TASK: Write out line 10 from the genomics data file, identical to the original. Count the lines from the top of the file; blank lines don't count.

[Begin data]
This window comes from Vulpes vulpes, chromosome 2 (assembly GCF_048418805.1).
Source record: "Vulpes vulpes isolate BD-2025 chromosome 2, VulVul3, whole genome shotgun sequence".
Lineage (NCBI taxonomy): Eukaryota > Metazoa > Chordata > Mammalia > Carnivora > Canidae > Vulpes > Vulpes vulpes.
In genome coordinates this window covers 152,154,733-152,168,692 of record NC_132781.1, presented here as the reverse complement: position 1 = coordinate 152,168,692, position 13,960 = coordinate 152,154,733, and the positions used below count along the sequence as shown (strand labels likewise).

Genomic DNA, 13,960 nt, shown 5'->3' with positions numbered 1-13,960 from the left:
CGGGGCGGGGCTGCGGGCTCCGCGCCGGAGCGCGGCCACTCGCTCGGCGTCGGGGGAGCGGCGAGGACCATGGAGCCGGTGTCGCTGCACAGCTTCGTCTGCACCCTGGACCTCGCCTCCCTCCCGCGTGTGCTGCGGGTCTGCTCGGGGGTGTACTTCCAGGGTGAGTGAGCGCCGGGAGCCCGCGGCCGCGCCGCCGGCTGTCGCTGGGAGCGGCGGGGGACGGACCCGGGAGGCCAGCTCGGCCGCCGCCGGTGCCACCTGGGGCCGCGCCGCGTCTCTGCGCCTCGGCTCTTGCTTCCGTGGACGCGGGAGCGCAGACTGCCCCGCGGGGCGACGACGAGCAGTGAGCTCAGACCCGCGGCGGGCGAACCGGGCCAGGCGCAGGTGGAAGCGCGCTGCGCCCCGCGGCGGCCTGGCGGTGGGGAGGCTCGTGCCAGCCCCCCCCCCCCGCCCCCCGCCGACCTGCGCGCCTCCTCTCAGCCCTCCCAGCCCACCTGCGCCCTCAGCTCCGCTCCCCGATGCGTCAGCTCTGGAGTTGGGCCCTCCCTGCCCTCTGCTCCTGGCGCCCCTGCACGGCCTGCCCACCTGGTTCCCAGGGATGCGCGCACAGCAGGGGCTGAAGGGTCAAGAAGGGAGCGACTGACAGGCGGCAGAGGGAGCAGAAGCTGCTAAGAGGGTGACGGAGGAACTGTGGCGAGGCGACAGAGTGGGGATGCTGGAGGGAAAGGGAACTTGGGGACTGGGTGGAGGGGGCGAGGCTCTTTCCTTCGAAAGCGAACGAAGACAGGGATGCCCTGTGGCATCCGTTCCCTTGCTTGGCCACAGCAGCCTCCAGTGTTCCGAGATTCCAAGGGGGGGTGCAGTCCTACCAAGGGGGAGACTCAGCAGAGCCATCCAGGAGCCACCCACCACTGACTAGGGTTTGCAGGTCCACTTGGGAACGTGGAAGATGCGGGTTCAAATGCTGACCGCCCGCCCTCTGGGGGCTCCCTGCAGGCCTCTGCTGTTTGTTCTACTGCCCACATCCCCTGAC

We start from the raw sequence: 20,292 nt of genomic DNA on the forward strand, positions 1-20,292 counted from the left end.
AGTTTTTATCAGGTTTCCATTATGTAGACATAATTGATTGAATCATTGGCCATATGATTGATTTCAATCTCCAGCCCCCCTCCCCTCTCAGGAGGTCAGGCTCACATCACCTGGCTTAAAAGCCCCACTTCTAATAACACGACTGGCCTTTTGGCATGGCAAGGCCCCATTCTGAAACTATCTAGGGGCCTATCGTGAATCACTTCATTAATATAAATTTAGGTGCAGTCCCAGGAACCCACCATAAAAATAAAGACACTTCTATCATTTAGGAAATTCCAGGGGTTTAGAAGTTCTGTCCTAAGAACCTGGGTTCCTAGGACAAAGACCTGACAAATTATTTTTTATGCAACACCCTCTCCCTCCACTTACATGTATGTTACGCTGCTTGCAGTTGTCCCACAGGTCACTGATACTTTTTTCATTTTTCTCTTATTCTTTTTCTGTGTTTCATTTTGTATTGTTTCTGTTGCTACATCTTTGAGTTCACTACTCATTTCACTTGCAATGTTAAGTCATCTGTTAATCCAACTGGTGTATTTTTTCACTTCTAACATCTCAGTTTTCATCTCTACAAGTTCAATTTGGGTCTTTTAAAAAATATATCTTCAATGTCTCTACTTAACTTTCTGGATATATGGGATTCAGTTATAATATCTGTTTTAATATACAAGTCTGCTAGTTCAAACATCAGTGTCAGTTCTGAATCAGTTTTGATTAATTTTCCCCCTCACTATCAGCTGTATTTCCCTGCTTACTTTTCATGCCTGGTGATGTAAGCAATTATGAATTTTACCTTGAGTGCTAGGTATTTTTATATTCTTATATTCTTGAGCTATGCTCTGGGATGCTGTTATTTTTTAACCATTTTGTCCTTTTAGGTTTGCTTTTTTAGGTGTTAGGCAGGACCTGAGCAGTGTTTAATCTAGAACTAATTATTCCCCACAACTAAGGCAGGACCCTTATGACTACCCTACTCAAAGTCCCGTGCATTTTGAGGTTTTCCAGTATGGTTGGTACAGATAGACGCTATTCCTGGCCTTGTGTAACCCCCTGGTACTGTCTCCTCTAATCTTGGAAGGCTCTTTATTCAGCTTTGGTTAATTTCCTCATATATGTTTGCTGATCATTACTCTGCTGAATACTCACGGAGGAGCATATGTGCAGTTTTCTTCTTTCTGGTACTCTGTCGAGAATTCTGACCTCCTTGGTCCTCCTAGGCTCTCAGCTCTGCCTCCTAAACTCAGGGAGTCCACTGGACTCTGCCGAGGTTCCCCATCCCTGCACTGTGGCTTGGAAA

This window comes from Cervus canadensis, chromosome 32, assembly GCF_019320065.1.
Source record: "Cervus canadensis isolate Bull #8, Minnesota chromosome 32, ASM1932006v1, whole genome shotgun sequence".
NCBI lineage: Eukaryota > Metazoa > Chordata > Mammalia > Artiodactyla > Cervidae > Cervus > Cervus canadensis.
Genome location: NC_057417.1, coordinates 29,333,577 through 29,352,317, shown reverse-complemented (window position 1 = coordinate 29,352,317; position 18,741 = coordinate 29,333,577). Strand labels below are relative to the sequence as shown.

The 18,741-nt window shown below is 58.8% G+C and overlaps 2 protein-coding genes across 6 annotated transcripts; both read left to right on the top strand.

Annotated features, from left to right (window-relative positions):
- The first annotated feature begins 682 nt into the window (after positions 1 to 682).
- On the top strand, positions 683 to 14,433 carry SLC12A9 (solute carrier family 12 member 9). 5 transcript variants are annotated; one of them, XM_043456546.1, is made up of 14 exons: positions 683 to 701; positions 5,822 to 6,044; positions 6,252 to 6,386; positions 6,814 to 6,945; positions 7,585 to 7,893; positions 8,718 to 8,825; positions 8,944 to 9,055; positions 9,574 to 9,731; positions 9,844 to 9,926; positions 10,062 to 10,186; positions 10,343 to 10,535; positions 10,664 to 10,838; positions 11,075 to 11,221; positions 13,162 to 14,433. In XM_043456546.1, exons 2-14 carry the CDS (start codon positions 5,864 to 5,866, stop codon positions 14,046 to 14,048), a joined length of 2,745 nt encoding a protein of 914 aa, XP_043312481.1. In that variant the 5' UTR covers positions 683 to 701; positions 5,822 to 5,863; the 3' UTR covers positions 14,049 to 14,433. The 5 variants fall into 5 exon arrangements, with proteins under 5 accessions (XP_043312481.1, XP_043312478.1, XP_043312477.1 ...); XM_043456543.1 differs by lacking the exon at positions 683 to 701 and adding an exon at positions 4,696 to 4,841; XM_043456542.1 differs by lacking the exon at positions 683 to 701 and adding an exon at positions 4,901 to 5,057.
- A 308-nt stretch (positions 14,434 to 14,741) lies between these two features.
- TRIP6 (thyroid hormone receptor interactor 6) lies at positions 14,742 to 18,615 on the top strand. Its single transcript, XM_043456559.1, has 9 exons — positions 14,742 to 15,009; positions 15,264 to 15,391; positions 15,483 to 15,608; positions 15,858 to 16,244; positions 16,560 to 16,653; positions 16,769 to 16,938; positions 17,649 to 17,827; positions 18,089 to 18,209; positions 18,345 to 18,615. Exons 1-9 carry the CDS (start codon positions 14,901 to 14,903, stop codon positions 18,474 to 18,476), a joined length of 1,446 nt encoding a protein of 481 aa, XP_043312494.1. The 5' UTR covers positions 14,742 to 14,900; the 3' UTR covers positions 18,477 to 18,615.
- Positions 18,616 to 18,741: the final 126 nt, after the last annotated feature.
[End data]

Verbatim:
Source record: "Cervus canadensis isolate Bull #8, Minnesota chromosome 32, ASM1932006v1, whole genome shotgun sequence".